Lauren Jackson has done it all in her illustrious basketball career.
A two-time WNBA champion and a three-time WNBA MVP, many regard her as the greatest basketballer in Australian history.
At the Opals training camp at the AIS last week, it was young Canberra Capital Jade Melbourne who was pointing out where the returning veteran needed to be when running plays.
It was a surreal experience for Melbourne, coming just months after being selected 33rd in the WNBA draft by the Seattle Storm. In fitting circumstances, the Storm is the same team that has retired Jackson's famous No.15, hanging it from their rafters.
After playing a key role in the Opals' recent matches against Olympic silver medallists Japan, Melbourne has been named alongside the returning Jackson in the 15-woman squad scheduled to come up against Canada in New York later this month.
Despite being too young to watch Jackson's peak herself, Melbourne has grown up with stories of the veteran's two-decade career. Learning from her in the squad has been a dream come true.
"She is obviously the greatest player in Australia and arguably the world to ever play the game," she said.
"To have her there with her leadership and what she has gone through is priceless for us as a group. We have learnt so much from her."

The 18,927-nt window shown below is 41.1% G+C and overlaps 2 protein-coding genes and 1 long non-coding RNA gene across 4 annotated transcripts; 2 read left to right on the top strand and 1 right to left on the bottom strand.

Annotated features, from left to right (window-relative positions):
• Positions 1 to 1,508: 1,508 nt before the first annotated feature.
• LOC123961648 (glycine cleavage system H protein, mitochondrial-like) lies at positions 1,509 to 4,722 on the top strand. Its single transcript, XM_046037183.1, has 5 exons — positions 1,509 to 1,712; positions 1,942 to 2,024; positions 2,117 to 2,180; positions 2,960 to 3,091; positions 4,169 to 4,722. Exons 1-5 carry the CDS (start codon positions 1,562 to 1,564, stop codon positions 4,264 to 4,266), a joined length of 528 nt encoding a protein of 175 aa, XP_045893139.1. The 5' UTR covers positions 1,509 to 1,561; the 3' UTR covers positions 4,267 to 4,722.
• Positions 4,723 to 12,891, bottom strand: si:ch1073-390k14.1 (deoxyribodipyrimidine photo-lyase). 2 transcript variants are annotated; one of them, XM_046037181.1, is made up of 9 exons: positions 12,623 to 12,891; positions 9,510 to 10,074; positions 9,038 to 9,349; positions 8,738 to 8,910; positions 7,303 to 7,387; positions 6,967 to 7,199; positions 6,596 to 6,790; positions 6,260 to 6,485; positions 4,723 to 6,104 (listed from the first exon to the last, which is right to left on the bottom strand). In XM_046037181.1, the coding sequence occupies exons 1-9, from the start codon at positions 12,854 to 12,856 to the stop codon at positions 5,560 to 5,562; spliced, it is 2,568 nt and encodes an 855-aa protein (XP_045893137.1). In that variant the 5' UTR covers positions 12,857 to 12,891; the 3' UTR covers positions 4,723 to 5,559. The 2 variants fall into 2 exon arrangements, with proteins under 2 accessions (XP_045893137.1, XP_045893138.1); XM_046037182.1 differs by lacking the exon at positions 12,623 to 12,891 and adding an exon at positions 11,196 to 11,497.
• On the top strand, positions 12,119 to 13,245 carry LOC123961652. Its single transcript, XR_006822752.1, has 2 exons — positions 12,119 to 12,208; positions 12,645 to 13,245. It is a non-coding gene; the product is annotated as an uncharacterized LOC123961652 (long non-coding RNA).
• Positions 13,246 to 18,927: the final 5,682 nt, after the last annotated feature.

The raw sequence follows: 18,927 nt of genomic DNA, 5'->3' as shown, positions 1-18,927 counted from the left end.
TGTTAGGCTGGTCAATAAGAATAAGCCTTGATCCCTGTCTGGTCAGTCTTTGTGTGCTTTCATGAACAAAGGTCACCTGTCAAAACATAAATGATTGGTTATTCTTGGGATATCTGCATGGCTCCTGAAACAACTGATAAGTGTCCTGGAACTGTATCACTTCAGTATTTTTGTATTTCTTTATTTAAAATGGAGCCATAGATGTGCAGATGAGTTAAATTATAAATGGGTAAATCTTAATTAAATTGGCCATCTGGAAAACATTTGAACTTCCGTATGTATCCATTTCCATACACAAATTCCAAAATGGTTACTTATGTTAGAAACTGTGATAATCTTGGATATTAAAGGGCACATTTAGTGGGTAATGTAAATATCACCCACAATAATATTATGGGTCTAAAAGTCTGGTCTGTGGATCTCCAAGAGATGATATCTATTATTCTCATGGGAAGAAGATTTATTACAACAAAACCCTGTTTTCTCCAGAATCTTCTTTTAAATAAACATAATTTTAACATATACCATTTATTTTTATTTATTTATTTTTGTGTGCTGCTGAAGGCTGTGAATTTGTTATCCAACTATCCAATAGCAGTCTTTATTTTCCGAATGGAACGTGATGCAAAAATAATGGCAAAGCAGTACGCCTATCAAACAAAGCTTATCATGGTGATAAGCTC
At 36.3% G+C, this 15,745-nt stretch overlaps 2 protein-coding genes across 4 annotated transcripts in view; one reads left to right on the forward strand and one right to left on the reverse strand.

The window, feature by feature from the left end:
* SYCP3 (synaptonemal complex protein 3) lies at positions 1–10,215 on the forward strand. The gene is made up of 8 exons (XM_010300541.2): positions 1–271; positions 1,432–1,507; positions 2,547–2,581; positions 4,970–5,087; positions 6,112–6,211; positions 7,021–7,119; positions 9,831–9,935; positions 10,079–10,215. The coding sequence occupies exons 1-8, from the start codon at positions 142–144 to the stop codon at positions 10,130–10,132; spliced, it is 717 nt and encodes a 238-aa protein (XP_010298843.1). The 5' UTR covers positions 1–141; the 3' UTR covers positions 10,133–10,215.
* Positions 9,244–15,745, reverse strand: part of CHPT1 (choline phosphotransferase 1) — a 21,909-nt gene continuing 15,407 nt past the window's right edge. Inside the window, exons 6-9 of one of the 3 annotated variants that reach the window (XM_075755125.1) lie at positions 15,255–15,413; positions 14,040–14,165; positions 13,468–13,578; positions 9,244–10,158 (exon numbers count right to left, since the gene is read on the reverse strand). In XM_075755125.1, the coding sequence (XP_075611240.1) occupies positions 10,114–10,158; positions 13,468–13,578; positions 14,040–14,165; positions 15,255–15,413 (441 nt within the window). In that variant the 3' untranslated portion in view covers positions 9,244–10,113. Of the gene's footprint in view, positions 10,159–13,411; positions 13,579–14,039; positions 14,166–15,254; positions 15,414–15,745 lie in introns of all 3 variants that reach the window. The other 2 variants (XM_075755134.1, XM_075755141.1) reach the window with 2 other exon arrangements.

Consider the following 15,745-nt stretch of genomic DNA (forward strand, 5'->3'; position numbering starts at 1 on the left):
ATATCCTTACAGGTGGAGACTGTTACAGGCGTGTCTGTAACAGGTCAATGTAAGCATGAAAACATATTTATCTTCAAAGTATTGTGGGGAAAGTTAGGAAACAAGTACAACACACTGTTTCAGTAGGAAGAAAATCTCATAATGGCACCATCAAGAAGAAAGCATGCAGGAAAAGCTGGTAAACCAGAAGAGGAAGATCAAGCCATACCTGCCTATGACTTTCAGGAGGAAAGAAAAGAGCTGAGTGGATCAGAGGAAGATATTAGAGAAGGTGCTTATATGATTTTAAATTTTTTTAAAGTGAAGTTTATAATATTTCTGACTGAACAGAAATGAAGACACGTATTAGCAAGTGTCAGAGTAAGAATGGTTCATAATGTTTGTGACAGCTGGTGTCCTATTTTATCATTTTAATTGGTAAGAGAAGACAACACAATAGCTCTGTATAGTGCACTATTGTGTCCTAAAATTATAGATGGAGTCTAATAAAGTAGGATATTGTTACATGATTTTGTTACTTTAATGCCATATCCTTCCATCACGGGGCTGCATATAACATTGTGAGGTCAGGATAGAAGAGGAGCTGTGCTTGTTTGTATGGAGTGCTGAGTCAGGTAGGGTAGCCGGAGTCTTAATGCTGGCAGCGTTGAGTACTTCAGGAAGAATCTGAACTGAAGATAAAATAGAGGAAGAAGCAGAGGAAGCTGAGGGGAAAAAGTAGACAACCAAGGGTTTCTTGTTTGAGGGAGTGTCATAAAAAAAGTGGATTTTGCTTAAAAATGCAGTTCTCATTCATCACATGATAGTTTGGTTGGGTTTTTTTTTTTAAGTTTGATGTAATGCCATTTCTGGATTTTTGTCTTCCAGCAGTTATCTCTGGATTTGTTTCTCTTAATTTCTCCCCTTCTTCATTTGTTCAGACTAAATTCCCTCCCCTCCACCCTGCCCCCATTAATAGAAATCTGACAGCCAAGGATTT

Melbourne believed the veteran could play a vital role in the Opals' campaign this FIBA World Cup, the side looking to go one better than its silver medal four years ago in Spain.
"She is awesome and she can still put up big numbers. I think she is a vital piece. I'm not a selector but the role she plays with her leadership and the stuff that she is able to share with the group is unbelievable," Melbourne said.
"She is someone that everyone in the Opals group can bounce off for advice."
Getting to train and play with Australia's best on a regular basis is an opportunity Melbourne was relishing, Jackson just one of the teammates that she was learning from.
These experiences will be crucial for the Capitals star, as she looks to move over to the WNBA after another 12 months in Australia.
"I just love being a part of the group, and any time I get to learn off those girls, the legacy and the culture, I just try to embrace it," she said.
"I'm just stoked to be there with those older girls, I just try and soak everything up like a sponge."
Melbourne was confident she had shown head coach Sandy Brondello what she could bring to the team, the 19-year-old looking to use the American trip as an opportunity to cement her spot in the 12-person world cup squad.
"It is a two-week camp so there is plenty of time to shine, take our opportunities and make the most of them," she said.
"Only three players get cut so you need to put your best foot forward and see what happens after that."
Considering her return into the Opals squad and her recent success in the NBL1 East, the prospect of Jackson coming back to the WNBL was of great interest to Melbourne.
After spending much of her WNBL career with the Canberra Capitals, the veteran returning to the ACT would be relished by the youngster.
"It would be super cool to play with her. She can definitely play at that level. Hopefully it is with the Capitals because I would rather play with her and not against her, that's for sure," Melbourne said.
Opals squad: Bec Allen, Sara Blicavs, Darcee Garbin, Cayla George, Lauren Jackson, Tess Madgen, Ezi Magbegor, Anneli Maley, Jade Melbourne, Maddy Rocci, Alanna Smith, Steph Talbot, Marianna Tolo, Kristy Wallace, Sami Whitcomb.
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